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Mitsubishi ASX to resist Eclipse Cross onslaught

Crossing over: The Eclipse Cross could be one of next Mitsubishi models in line for electrified powertrains.

New Mitsubishi Eclipse Cross mid-sizer to bridge SUV gap in line-up

Mitsubishi logo3 Oct 2017

By BYRON MATHIOUDAKIS

MITSUBISHI believes its new Eclipse Cross will have enough unique design, dimension and specification differences to lure buyers from rival brands rather than steal sales from the popular ASX and Outlander models that it will slot in between in the company’s SUV line-up.

While admitting that some sales cannibalisation would be inevitable given the expected overlap in pricing and positioning between the three models, Mitsubishi Motors Australia Limited (MMAL) president and CEO, John Signoriello, said that he was confident that the ASX would hold its ground with small SUV consumers despite its age.

“There might be some cannibalisation possibly,” he revealed to GoAuto at a preview of the Eclipse Cross in the Northern Territory last week. “Maybe more from the Outlander… but there certainly won’t be that much with ASX.

“They are all quite different and quite dynamic in their own way. I think each is for a certain type of person – appealing according to what they want and what they’re looking for. The Outlander is more of a wagon, the ASX is more of a city-type car and the Eclipse Cross is something in-between those.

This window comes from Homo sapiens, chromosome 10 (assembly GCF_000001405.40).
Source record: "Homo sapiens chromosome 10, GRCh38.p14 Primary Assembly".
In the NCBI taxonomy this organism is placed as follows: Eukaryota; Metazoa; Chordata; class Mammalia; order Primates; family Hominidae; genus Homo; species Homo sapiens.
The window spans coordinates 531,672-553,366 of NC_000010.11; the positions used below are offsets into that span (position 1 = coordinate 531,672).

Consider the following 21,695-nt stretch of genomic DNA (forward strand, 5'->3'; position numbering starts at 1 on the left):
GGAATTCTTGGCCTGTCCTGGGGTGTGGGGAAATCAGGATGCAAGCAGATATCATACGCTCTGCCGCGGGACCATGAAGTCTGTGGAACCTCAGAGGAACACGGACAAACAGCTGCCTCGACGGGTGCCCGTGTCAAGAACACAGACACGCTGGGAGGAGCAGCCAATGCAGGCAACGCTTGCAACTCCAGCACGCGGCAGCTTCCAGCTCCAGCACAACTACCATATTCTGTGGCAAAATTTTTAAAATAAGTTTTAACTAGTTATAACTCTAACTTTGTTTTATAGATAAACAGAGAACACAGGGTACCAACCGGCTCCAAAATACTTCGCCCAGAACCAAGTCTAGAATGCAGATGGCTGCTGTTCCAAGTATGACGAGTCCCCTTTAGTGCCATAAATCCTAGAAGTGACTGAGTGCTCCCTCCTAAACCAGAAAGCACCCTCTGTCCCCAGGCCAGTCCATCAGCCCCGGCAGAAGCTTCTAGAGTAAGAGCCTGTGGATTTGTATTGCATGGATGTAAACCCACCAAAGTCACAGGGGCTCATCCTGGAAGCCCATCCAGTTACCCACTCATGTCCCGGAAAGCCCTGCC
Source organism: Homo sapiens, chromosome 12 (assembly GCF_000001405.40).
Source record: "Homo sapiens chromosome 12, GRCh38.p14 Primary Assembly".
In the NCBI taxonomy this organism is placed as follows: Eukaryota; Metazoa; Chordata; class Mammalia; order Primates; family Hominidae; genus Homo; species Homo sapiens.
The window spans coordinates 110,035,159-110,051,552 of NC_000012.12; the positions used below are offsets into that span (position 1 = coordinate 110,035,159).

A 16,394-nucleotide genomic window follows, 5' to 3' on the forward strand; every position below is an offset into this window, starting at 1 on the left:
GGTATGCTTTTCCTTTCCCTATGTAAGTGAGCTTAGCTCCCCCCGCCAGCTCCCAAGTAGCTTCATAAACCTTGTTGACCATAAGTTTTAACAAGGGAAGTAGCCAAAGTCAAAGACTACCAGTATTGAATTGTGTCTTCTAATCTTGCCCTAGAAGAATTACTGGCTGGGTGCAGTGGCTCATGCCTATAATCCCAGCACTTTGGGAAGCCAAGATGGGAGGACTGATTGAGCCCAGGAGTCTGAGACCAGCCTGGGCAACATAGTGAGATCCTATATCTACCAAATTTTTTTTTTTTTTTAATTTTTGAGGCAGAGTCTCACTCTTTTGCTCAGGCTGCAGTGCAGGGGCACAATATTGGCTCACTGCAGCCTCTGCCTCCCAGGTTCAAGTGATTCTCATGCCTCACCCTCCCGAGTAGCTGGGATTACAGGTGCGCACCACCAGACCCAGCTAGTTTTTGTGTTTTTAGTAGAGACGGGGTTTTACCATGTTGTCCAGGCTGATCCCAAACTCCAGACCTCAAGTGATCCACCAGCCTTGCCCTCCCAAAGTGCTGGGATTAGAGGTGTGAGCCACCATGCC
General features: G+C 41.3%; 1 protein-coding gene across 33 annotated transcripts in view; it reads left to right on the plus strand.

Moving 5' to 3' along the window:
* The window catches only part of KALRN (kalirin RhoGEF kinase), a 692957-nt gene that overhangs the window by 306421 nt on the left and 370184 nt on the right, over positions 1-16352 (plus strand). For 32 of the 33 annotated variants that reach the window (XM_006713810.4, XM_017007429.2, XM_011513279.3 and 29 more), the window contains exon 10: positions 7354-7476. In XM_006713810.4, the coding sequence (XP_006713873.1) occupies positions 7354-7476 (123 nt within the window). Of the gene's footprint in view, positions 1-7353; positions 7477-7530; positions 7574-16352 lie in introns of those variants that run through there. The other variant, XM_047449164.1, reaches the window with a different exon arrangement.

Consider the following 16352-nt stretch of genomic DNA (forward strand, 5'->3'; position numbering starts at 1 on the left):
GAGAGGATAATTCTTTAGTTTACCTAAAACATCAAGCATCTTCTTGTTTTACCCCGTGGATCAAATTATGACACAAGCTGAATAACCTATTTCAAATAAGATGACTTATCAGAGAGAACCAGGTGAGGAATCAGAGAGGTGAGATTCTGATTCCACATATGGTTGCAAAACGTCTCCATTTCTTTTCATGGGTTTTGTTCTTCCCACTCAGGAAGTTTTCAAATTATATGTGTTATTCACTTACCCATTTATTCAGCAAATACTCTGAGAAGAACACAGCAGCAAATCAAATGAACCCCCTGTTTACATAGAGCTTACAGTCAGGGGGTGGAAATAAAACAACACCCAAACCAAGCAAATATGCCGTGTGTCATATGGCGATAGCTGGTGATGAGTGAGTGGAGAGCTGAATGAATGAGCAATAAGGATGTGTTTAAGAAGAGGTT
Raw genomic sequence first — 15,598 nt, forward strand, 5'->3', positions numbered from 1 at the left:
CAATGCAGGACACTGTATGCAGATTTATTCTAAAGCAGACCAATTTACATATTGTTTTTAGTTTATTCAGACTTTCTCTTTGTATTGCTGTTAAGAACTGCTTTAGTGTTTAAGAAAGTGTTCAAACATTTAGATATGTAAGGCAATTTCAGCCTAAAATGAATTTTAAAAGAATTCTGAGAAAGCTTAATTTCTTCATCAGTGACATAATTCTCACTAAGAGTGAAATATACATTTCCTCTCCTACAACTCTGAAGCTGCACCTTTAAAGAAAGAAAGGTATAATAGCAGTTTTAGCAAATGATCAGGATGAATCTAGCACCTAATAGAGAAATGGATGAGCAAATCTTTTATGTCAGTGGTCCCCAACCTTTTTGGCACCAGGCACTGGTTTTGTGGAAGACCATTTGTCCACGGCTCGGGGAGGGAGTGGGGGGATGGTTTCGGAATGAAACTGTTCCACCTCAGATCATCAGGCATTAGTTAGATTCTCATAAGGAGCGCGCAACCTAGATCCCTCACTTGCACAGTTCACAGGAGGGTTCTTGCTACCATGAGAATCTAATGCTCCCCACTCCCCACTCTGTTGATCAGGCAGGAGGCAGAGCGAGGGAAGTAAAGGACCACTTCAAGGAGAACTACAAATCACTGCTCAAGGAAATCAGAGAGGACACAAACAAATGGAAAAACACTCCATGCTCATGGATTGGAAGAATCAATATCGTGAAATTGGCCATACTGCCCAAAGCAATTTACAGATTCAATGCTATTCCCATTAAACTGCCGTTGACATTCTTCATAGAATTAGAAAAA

“I think we could differentiate the buyer from ASX and the Eclipse Cross… so I’m not worried. I’m quietly excited.”

While the ASX has been locked in a battle for segment leadership with the Mazda CX-3 since the latter launched in 2015, this year the Mitsubishi’s sales are up by about five per cent while the CX-3 has dipped by almost the same amount, nosing the ASX ahead in year-to-date figures.

According to Mr Signoriello, the ASX’s combination of low price, roomy interior and high equipment levels should keep consumers coming into dealerships.

“The ASX has proven itself,” he said. “It’s a good spec vehicle for what we’re offering, so I believe there will still be support for it.

“I think it’s become the Lancer of small SUVs. Is there a need to replace it? Right now, it ticks all the right boxes.”

Whether any ASX or Outlander variants are culled to help make some room for the Eclipse Cross remains to be seen.

“We’re not planning to at this stage,” Mr Signoriello said. “But of course, if we need to we will.”

What the next-generation ASX will look like remains a mystery, with some predictions suggesting that it will shrink in size closer to the CX-3 when the it comes on stream sometime after 2020 to help make room for the Eclipse Cross.

Currently both vehicles (as well as the Outlander) share the same GS platform architecture, as well as the same 2670mm wheelbase, revealing the C-segment footprint of the ASX compared to the B-segment sizing of most competitor small SUVs, explaining the interior space advantages of the Mitsubishi.

“The ASX will evolve but will it get smaller? I don’t know,” Mr Signoriello said. “Let’s see where it goes. And there is the mid-term plan to be announced in mid-October from Mitsubishi Motors Corporation and we’re looking forward to hearing what that is.”

Mitsubishi will reveal more details about the Eclipse Cross, including pricing, specification and possibly sales aspirations, closer to its launch in January.

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